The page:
“We’ll build our own kites!” my dad announced. How quaint! Three sets of eyes looked at him in disbelief, wishing for the seven plagues of Egypt as a distraction. A kit at the grocery store, with beautiful colored paper and balsa wood struts cost 25¢, but he was already feverishly sketching the design for his kite.
My twig and newspaper prototype was a dismal failure, mainly because I used sticks the size of salamis and kept eating the paste. (If they didn’t want you to eat it, they shouldn’t have made it mint flavored). I took some comfort in the fact that Dad’s box kite had all the aerodynamic properties of a brick. At least a brick will stay airborne for a few seconds if you hurl it hard enough.
Eventually, we bought kites and waited for the only sunny day of Spring in Seattle. We chose a big open field near the Boeing plant, confident that any multi-million dollar low flying aircraft would be able to dodge our 25 cent kites. I’ve never been fast, but getting a good running start works better when you’re not sinking up to your knees in mud. Just sayin’.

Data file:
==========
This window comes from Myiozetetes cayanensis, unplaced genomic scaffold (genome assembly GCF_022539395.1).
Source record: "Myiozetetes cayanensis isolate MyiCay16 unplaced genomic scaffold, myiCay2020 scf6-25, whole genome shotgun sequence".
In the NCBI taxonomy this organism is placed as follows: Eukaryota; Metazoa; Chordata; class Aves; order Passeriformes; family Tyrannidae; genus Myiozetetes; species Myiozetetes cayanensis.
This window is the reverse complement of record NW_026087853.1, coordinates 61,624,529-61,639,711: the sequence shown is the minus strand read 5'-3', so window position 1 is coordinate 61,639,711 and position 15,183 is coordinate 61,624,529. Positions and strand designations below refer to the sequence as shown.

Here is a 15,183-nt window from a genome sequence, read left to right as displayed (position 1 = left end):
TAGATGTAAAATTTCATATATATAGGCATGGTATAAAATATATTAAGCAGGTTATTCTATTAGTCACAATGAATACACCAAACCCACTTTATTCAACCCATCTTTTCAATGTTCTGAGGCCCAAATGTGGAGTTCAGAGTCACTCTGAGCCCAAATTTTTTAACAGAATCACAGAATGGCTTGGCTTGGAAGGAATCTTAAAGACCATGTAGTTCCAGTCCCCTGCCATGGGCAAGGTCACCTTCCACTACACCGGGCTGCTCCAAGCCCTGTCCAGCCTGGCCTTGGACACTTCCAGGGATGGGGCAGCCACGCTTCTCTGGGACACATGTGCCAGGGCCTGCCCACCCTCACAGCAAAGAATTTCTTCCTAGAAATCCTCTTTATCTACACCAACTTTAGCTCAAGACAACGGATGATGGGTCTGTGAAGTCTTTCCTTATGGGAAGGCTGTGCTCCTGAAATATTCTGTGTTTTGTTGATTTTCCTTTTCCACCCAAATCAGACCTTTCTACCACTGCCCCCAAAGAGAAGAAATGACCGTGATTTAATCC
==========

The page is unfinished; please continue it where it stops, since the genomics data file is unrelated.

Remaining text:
Getting your kite in the air is a thrill. Standing around in a field for an hour, holding a string is not. My dad was a stubborn man. While my sisters and I tagged each other out, taking turns holding the string on our traditional kites, he persisted in trying to get his box kite in the air.
I’m sure plenty of other dads put their kids through this kind of torment. Daddy died ten years ago, and I would gladly stand in a cold muddy field to spend another day with him.